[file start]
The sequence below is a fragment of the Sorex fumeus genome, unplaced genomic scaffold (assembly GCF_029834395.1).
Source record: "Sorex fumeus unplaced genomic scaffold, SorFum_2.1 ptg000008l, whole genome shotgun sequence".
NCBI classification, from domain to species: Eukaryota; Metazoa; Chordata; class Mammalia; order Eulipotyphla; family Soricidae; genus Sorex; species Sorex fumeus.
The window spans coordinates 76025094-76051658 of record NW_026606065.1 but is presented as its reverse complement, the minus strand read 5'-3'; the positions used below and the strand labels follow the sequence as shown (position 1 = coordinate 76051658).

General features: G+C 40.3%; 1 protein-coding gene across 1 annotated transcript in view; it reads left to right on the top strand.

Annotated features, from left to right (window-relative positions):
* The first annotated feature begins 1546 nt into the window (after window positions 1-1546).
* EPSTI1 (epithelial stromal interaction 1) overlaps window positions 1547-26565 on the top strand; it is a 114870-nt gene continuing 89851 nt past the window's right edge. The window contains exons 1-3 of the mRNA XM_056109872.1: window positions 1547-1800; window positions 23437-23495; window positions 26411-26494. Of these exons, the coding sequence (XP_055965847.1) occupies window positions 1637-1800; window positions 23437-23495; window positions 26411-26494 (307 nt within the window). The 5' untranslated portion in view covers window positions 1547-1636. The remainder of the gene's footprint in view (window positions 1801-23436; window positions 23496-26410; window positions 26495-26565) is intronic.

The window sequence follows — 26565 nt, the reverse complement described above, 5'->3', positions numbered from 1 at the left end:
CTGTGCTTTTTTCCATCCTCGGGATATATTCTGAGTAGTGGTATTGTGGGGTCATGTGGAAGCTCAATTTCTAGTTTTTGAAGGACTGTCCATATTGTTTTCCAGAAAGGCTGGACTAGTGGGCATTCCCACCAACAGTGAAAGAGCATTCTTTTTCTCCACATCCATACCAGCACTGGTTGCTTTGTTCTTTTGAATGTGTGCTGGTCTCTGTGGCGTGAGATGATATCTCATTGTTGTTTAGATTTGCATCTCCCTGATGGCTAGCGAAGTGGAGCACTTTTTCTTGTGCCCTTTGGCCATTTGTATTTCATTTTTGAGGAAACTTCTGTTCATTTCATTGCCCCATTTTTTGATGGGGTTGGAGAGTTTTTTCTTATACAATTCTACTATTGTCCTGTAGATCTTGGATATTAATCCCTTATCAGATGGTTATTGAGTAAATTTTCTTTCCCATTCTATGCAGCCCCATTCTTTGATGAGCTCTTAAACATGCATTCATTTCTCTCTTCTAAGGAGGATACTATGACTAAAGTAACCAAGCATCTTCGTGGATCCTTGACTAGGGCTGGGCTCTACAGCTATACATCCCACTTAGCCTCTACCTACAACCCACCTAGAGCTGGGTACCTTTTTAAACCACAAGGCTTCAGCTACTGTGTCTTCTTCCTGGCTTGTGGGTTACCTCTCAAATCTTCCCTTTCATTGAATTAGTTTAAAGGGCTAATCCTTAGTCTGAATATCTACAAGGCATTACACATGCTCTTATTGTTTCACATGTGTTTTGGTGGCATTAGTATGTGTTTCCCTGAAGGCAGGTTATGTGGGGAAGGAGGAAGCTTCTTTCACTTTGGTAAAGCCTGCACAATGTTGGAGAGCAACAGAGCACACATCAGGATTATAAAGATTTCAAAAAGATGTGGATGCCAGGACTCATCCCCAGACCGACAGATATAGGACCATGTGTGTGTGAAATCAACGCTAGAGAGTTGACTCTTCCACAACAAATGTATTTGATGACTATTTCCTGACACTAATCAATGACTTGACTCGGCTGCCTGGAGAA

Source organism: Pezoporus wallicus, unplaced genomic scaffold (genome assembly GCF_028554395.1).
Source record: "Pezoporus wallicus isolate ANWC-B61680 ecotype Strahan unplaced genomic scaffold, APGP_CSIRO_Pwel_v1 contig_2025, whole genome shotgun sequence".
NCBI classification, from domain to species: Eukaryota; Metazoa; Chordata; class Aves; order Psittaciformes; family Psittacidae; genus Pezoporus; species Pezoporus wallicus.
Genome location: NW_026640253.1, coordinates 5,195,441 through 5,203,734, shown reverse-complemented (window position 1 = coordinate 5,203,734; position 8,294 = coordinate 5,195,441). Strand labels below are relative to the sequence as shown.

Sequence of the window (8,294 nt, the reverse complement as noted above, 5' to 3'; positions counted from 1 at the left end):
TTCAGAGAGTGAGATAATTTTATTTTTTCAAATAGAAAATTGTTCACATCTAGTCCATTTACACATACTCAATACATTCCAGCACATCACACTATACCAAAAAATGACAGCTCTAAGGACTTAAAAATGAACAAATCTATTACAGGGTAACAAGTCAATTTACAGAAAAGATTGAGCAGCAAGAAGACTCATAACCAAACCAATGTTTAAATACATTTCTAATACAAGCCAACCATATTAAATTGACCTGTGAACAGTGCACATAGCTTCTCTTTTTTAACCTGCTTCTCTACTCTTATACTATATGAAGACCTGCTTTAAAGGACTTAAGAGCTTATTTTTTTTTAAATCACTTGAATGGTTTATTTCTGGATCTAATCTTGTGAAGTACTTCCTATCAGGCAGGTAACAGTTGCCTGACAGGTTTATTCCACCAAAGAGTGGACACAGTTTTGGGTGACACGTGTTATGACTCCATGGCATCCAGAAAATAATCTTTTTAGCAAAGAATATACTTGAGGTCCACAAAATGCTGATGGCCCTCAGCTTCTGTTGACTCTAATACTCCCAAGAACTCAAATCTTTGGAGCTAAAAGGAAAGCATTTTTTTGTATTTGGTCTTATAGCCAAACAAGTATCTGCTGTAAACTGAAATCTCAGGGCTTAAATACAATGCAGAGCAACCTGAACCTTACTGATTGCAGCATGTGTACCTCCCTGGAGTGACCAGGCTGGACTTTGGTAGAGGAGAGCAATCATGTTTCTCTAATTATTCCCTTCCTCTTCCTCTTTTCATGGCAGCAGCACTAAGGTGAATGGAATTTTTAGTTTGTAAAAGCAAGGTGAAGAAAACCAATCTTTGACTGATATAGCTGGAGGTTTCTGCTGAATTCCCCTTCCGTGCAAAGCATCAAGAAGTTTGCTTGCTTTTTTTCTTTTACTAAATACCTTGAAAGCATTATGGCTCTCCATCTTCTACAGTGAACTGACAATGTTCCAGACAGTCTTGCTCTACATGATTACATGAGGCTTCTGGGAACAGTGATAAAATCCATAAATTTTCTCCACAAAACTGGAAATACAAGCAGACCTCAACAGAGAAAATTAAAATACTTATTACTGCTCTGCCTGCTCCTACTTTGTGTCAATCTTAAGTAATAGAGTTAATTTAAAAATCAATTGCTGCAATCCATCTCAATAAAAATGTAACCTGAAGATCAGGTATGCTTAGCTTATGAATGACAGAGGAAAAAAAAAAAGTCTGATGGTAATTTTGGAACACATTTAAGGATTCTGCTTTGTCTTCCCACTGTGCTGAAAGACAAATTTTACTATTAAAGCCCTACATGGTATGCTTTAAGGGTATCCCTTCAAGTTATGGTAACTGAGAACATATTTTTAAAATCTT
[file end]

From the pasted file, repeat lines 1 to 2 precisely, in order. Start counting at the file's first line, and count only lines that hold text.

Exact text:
The sequence below is a fragment of the Sorex fumeus genome, unplaced genomic scaffold (assembly GCF_029834395.1).
Source record: "Sorex fumeus unplaced genomic scaffold, SorFum_2.1 ptg000008l, whole genome shotgun sequence".